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References

Perera, D., Kay, J., Koprinska, I., Yacef, K., & Zaïane, O. R. (2009). Clustering and sequential pattern mining of online collaborative learning data. Knowledge and Data Engineering, IEEE Transactions on, 21(6), 759–772.

Citekey: @perera2009clustering

Notes

Highlights

mirroring (p. 2)

To underpin our work, we have used the Big Five theory of group work [1]. (p. 3)

It has established five key factors: leadership, mutual performance monitoring, backup behaviour, adaptability and team orientation. (p. 3)

As a main clustering algorithm we selected k-means which is the most popular. It is also simple, effective and relatively efficient [20, 21]. We used the WEKA [22] implementation with Euclidean distance measure. (p. 5)

The most important problem was attribute selection. The performance of clustering algorithms is very sensitive to the quality of the attributes. (p. 5)

As shown in the previous section, simple statistical exploration of the data was quite limited. The results suggested the need to consider multiple data attributes simultaneously. Clustering allows us to use multiple attributes to identify similar groups in an unsupervised fashion. (p. 5)

Such results are useful for the course co-ordinator. They highlight that Group 1’s behaviour is distinguished from the others. The co-ordinators had some sense that this group was well managed but this cluster analysis pointed to the particular behaviours that distinguished this group. We only noticed these after the results of the data mining prompted us to look at particular parts of the TRAC sight and to see the way they used tickets. (p. 6)

This new understanding was used in subsequent teaching and was judged by the facilitators to be helpful. (p. 6)

Based on our interpretation of the characteristics in Table 6, a cluster label was assigned (“Managers”, “TRACoriented developers”, “Loafers” and “Others”). The distribution of students from each group into these 4 clusters is presented in Table 7 (p. 7)

There are two main approaches to sequential pattern mining: apriori-based [25] and pattern-growth methods [28, 29]. Both of them find the same results but the pattern growth approach is much faster. (p. 8)

An important aspect of our data which is ignored by mining techniques such as clustering is the timing of events. (p. 8)

A data mining technique which considers this temporal aspect is sequential pattern mining [25]. (p. 8)

:::New note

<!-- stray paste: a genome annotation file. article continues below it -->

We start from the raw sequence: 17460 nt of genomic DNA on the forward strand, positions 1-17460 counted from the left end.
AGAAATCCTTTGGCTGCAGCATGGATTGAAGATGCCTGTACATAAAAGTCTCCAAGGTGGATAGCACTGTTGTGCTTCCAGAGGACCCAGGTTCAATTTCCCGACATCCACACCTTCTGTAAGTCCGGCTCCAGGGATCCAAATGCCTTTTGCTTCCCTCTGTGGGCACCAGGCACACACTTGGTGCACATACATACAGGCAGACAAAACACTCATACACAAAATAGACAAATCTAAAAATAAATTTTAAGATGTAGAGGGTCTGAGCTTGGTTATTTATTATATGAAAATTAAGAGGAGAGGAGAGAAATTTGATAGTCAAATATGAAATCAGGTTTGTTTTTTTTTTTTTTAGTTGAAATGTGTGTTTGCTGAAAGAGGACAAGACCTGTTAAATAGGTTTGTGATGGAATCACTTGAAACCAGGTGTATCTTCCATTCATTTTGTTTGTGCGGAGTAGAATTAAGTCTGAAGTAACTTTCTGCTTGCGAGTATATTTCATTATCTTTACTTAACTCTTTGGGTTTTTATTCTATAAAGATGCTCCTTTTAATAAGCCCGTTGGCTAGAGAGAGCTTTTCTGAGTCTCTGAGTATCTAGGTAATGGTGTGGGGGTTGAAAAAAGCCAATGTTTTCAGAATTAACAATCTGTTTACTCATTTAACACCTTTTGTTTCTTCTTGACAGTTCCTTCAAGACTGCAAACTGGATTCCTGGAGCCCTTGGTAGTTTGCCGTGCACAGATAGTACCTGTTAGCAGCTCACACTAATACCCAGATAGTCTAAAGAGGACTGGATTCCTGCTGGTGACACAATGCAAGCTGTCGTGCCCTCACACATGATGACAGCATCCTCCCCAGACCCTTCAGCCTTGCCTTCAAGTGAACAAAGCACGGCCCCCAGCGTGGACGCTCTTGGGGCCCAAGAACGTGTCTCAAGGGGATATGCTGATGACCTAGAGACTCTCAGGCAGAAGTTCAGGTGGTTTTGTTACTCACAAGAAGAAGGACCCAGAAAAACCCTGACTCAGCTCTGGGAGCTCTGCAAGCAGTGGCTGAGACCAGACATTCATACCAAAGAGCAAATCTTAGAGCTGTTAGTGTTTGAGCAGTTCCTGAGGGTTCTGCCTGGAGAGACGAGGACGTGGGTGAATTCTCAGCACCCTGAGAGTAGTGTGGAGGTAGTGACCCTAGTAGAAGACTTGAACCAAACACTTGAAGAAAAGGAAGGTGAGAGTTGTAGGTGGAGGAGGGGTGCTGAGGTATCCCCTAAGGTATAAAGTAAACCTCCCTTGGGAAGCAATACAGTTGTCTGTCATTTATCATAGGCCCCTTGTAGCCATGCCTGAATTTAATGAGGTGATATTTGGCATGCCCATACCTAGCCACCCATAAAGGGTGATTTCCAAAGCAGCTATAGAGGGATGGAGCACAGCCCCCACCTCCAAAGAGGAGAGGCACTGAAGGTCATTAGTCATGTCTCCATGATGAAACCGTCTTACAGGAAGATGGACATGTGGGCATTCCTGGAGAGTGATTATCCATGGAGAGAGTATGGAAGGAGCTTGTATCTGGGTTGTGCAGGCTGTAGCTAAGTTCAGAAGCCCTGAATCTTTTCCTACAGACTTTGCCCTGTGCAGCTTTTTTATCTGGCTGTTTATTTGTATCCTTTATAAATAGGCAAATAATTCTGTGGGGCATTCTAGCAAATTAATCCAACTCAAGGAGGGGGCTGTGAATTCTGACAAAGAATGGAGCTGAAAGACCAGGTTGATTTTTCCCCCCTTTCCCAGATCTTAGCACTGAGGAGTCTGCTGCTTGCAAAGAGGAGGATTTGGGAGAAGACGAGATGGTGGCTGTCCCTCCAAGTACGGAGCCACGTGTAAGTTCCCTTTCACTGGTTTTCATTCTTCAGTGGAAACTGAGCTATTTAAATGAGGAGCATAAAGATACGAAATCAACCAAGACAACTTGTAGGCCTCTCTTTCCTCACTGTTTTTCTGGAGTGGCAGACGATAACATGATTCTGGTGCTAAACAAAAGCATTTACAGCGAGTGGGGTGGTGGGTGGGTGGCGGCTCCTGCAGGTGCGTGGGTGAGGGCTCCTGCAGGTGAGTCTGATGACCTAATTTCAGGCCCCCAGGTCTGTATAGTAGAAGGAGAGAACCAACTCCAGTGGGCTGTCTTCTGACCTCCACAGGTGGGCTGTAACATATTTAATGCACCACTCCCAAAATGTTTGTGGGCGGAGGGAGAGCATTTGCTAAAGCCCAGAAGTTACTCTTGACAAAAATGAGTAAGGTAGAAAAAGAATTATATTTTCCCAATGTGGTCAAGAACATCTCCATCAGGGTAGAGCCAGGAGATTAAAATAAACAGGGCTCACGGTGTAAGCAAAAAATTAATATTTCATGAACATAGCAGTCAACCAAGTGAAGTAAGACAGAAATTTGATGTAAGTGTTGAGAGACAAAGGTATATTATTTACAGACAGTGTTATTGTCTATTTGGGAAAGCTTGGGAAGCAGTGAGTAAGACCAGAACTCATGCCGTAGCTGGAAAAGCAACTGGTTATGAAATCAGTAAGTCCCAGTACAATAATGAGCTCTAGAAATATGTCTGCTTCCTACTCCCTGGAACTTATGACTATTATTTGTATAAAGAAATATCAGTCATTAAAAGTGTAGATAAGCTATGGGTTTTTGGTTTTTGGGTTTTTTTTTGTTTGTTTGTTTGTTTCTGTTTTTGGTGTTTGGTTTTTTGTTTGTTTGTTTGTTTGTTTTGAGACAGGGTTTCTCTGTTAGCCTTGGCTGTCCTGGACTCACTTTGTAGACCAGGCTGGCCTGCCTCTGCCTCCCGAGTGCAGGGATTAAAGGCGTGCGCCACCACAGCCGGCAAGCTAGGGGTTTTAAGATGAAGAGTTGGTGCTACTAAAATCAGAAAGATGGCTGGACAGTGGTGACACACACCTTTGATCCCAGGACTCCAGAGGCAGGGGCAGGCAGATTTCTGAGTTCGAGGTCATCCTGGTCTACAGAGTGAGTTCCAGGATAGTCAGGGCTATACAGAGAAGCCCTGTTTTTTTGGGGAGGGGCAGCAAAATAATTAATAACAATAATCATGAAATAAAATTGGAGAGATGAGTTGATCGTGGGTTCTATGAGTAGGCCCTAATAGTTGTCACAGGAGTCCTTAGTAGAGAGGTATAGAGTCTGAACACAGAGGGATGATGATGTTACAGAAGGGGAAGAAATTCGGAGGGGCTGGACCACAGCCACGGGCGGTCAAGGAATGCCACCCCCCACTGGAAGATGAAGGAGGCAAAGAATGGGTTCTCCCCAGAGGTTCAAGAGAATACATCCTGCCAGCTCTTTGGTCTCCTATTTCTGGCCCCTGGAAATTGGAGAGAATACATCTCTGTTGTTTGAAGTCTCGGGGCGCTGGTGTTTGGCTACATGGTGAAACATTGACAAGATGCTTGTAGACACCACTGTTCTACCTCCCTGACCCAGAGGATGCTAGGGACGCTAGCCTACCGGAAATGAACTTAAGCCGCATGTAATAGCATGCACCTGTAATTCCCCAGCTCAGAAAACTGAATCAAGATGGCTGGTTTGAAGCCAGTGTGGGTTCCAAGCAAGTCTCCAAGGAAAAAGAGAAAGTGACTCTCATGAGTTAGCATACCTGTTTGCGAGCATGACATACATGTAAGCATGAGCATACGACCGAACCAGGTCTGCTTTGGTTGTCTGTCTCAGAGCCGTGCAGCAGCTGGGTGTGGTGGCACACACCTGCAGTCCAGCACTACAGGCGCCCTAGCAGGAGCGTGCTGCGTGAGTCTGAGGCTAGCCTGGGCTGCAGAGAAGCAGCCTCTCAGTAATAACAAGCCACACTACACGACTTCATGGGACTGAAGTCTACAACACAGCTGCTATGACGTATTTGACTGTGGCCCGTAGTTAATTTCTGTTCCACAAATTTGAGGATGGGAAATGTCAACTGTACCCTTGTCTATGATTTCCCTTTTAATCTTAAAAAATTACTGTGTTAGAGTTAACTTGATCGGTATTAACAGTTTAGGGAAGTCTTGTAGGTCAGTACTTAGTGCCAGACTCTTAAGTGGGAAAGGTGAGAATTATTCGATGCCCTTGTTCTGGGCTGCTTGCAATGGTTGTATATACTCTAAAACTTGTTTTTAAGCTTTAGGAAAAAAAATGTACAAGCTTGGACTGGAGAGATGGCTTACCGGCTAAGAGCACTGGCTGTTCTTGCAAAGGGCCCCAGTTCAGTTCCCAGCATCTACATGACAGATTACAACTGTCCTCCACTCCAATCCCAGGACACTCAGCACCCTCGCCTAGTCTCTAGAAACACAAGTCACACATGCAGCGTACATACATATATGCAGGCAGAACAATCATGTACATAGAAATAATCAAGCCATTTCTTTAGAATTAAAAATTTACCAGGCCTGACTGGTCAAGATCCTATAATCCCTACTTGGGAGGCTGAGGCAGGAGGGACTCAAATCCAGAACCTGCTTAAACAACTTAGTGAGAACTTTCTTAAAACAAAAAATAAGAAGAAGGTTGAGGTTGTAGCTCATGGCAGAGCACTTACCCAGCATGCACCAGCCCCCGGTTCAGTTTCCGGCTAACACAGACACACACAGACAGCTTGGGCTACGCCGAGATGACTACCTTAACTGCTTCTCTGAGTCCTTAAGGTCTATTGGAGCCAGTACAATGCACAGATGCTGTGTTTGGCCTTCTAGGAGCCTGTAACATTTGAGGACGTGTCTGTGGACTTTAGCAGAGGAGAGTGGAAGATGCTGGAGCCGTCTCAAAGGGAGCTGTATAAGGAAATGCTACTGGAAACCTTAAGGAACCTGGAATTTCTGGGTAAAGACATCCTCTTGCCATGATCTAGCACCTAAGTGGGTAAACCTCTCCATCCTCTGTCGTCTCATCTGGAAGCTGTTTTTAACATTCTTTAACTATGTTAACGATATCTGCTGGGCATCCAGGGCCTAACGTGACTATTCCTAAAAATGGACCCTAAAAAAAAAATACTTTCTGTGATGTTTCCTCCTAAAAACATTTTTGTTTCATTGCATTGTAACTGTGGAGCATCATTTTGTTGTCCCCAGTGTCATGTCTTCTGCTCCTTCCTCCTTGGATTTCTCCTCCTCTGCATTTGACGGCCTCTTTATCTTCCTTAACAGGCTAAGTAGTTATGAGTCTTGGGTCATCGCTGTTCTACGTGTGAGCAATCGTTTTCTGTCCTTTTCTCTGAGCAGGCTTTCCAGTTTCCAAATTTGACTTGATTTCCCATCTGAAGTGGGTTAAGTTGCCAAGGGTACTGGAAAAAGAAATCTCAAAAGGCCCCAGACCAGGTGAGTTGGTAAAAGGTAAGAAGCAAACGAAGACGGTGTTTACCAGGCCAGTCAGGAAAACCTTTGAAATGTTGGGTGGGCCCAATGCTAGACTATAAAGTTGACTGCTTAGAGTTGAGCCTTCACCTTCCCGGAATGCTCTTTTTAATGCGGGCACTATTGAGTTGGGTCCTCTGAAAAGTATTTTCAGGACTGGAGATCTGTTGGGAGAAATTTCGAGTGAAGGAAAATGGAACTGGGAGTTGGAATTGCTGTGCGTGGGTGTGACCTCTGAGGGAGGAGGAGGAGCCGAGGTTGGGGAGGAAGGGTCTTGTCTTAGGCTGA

apparently, they run with a very low support and pick those ones showing greater difference.
so we do not necessarily need 50% of support.::: (p. 10)

We ran the GSP algorithm with a very low support threshold because when patterns are found to be frequent in one group, we need to compare this with the exact frequency in other groups where they are not frequent. (p. 10)

the best groups had many alternations of SVN and wiki events, and also SVN and ticket events whereas weaker groups had almost none. (p. 10)

Although the overall number of patterns found was very high (up to 40,000), only the ones that are frequent in at least one group and low in at least one other were retained, reducing easily that number down to a humanly manageable size of about 50. (p. 10)

In contrast, the least successful group displayed a high level of alternating wiki and ticketing events, but also had a distinctive lack of sequences containing SVN events. (p. 11)

the best group was one of only two groups to display the patterns (1tb)(1sb) and (1sb)(1tb) – the first likely being a ticket being accepted by a team member and then SVN work relating to that task being completed and the second likely being work being done followed by the ticket being closed. (p. 11)

the top group used the ticketing system more than the wiki, whereas the weakest group displayed the opposite pattern. (p. 11)

Another series of patterns which characterised the best groups were tickets being initiated by non-leader group members (p. 11)

A pattern which characterised the poorest group was the tracker creating and editing many tickets, for example in the patterns (1tT), (1tT)(1tb) and (2tT). (p. 11)

We found that the two top groups had by far the greatest percentage support for the pattern (1tL)(1tb), which were most likely tickets initiated by the leader and accepted by another team member. The fact that this occurred more often than (1tL)(2tb), suggests that the better groups were distinguished by tasks being performed on the wiki or SVN files before the ticket was closed by the (p. 11)

6.7 Limitations of Sequential Pattern Mining (p. 12)

We found that the top group had very high support for patterns where the leader interacted with group members on tickets, such as (L1t)(b1t)(L1t). (p. 12)

A problem with our mining program itself is the lack of gap constraints – as noted in [25], a frequent subsequence of (X)(Y) may not be meaningful if many other events occur between X and Y. Another issue is the need for more automated methods of processing output which go beyond manual sorting techniques. Emergent pattern mining [32] and contrast sets [33] may be possible solutions. Finally, there still remained the need to assign meaning to the patterns in order to learn about group work in general. The importance of finding the right balance between alphabets that are too abstract (limiting interpretation) and those which are too specific cannot be understated. (p. 12)

In addition, the best group displayed the highest support for patterns such as (b3t) and (b4t), suggestive of group members making at least one update on tickets before closing them. (p. 12)

this group also displayed higher than average support for patterns of interaction involving multiple team members, such as (b1t)(c1t)(L1t). (p. 12)

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